Let me be clear…

 

The CFA is certainly not for everyone trying to escape Audit (and indeed, 9x out of 10 I don’t think the CFA is worth it … I’ll write more on the CFA in another post soon),but it ACTUALLY IS what an Asset Management firms require you to pass to be able to become a Portfolio Manager. Starting it early will prove your genuine interest and commitment, however, it’s not for the faint-hearted. Just put “CFA Level X in progress” on your CV whilst you are applying.

 

A few ex-colleagues of mine did manage to gain some leverage in the recruitment process by doing the CFA, but it’s certainly not a sure-fire way in.

So what specific skills should you emphasize to break into Asset Management?

 

They want candidates with an analytical & financial modelling skillset.

 

The only issue is…you may or may not get a huge chance to build this in audit.

 

I’m not teasing you here. Here are some things you can do about it:

  • Whilst in Audit, do what it takes to get on projects that get you as close as possible to financial models. This could be building them yourself (which is unlikely in Audit), or reviewing and re-building them as part of an audit. Put yourself forward as much as possible for this kind of work and make it known to those around you that it’s the type of skill you want to build.
  • Start learning financial modelling in your own time through online courses, colleagues, friends, internal training opportunities, etc. Examples of companies focused on Investment Banking modelling are Breaking into Wall Street (BIWS), whereas others that are focused on wider best practice in Excel for commercial modelling, include F1F9.
  • Ask different departments within your company to support their projects to get exposure to modelling. Be prepared to work overtime if you have to.

 

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It’s up to you to set your own priorities and if learning financial modelling is one of them, you should make it happen in whatever way you can.

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If you haven’t yet started your career in audit, but are pretty sure that asset management is what want to end up doing, I would recommend skipping audit and going straight for asset management.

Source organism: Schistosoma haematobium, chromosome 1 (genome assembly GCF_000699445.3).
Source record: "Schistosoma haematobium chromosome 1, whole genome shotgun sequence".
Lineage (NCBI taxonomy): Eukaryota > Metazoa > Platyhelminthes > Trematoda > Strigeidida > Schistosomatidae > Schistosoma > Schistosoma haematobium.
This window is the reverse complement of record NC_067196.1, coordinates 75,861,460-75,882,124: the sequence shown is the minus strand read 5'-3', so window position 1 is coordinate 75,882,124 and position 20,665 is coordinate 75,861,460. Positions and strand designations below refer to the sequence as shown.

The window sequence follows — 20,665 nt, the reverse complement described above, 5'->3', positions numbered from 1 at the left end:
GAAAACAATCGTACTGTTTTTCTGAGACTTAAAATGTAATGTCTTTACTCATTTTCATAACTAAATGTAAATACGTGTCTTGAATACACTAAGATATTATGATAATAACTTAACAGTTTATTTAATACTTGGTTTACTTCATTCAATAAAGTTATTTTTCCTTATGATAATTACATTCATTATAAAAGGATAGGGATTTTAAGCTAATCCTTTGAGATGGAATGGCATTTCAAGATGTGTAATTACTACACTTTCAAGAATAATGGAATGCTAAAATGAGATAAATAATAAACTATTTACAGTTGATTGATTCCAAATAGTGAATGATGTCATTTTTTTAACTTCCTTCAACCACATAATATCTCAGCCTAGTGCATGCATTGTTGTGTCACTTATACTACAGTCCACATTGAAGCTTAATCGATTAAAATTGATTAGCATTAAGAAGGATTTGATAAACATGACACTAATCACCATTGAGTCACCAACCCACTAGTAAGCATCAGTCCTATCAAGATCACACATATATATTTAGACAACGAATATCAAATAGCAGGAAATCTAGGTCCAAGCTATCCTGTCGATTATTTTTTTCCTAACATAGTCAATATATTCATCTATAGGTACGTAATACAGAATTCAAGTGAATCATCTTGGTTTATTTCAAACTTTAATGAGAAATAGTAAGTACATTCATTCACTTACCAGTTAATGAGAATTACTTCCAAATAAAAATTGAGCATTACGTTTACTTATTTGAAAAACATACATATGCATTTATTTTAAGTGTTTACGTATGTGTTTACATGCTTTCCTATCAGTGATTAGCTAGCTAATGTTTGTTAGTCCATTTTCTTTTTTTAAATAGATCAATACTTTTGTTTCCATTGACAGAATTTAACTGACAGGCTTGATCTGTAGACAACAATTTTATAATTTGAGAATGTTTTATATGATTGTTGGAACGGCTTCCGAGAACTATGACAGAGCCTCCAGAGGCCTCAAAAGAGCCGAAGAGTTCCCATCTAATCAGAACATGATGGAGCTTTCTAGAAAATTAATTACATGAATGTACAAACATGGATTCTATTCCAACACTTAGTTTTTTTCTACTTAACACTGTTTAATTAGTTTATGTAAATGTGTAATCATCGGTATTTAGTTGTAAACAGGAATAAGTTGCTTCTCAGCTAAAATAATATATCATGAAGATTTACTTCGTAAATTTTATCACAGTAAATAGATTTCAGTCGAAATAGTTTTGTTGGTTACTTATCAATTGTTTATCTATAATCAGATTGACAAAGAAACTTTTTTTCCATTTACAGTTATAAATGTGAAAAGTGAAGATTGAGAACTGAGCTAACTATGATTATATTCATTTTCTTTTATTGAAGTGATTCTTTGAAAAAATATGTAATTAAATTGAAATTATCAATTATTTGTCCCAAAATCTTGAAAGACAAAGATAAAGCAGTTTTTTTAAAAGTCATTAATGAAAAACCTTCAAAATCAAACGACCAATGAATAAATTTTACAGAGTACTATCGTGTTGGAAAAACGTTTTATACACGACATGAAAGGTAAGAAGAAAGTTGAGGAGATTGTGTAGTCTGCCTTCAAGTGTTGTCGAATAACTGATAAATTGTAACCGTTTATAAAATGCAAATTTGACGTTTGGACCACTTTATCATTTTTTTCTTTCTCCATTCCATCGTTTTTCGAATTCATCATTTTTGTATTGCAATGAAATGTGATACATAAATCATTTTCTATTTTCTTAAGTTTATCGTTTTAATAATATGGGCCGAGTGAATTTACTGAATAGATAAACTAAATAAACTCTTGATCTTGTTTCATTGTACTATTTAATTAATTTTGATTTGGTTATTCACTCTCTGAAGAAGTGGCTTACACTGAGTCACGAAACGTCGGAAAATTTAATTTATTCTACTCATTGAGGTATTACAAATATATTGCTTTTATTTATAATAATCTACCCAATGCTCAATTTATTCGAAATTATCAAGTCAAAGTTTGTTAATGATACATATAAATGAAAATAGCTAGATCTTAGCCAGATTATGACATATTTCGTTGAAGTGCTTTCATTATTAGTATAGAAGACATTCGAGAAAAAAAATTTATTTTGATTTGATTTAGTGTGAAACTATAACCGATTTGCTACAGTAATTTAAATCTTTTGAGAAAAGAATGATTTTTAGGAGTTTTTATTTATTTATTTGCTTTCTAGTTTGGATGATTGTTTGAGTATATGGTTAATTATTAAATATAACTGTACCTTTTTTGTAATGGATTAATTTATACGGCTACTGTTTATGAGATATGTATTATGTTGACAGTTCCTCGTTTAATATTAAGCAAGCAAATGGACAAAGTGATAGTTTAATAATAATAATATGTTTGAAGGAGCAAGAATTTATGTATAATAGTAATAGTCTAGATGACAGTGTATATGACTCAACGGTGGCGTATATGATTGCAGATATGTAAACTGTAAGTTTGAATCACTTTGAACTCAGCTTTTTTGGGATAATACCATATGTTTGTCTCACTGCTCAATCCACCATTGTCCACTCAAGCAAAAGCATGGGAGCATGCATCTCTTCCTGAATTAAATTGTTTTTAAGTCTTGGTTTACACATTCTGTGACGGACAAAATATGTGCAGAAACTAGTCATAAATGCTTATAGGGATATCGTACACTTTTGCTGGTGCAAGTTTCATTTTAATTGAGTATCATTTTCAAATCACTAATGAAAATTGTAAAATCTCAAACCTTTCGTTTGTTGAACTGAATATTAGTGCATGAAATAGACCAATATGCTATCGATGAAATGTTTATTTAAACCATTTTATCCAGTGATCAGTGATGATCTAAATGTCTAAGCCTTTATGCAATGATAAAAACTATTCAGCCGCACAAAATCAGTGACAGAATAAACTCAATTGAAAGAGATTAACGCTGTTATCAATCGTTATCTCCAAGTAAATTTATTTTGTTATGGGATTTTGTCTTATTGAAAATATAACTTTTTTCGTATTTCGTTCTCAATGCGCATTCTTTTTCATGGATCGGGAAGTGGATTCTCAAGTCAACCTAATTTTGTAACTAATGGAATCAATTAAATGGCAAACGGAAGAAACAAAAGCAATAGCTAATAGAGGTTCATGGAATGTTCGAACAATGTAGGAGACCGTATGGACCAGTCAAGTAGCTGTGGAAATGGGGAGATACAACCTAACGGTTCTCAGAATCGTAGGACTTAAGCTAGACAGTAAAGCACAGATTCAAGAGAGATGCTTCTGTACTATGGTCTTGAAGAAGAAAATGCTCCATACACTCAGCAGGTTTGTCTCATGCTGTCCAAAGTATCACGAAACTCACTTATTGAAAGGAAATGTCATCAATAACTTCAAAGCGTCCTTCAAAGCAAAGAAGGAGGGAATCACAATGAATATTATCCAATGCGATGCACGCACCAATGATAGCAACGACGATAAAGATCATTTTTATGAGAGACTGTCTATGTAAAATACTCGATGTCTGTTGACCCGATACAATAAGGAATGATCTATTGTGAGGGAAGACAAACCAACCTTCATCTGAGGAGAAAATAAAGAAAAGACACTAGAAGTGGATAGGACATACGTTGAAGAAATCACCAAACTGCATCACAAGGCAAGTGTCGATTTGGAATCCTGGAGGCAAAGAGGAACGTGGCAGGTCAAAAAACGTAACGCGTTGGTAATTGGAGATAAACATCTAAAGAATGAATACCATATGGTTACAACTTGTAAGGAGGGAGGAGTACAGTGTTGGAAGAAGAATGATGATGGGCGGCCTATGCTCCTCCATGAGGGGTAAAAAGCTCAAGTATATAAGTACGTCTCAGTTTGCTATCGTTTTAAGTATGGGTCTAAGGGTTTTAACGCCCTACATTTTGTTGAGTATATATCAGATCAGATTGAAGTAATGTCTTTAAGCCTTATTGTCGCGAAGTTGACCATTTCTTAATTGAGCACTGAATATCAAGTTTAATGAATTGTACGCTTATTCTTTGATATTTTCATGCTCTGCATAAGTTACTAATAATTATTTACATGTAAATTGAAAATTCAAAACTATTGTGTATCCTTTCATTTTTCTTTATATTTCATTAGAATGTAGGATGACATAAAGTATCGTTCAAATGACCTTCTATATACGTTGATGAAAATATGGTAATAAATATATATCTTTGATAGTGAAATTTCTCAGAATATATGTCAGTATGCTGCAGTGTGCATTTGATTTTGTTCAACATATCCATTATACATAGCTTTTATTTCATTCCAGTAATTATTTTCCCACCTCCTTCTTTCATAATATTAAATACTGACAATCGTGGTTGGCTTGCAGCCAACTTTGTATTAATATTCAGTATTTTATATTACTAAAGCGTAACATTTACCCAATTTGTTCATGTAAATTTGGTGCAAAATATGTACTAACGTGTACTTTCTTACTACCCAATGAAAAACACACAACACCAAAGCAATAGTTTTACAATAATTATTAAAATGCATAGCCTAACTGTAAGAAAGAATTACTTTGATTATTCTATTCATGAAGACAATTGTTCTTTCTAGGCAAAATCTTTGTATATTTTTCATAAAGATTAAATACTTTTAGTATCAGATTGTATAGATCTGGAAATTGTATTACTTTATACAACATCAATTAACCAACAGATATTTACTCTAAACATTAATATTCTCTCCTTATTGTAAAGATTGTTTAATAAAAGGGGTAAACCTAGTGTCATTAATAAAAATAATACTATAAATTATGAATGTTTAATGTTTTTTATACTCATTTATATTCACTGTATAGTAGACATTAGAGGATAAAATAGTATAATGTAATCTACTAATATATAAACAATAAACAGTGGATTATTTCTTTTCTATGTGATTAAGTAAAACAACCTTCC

Quite simply, you do not need an accounting qualification to break into asset management, however, you will likely need to have some sort of financial degree/background or be able to demonstrate your love of the space.

 

If you’re still set on securing an accounting qualification before joining the asset management world, then landing a role in Transaction Services/Corporate Finance at an accounting firm will offer more opportunities to get involved in financial modelling, company analysis, due diligence, and B2B-relationship building, all of which will be sought after in asset management.

 

Without knowing the specific circumstances and opportunities available from your current role, this article serves as just my high-level thoughts. It’s hard for me to say what you can leverage exactly.

 

Over the course of your audit grad scheme, there will be plenty to get involved in to help you make the move. You just need to know what detail to highlight in your CV and elevator pitch. 

 

More often than not, new professional connections and first impressions are key to making a move out of audit. Through exposure to the analytical and modelling skills I’ve mentioned, you’ll gain the confidence to put yourself forward for asset management opportunities more and more.

 

It’s certainly very easy to be put in the “accountant box” by a recruiter/employer, if you’re not careful.

 

Hopefully, this gives you a few actionable takeaways to work with, but don’t hesitate to get in touch if you have any specific questions.

 

Exit Options | Mapping the post-accounting & audit landscape

A lot of the clients we coach ask about moving into more strategic & commercial roles after spending time in traditional accounting & audit, but don’t know where to start or even what opportunities exist …so-much-so that we’ve put together a map of the landscape of accounting exit opportunities, which I encourage you to check out!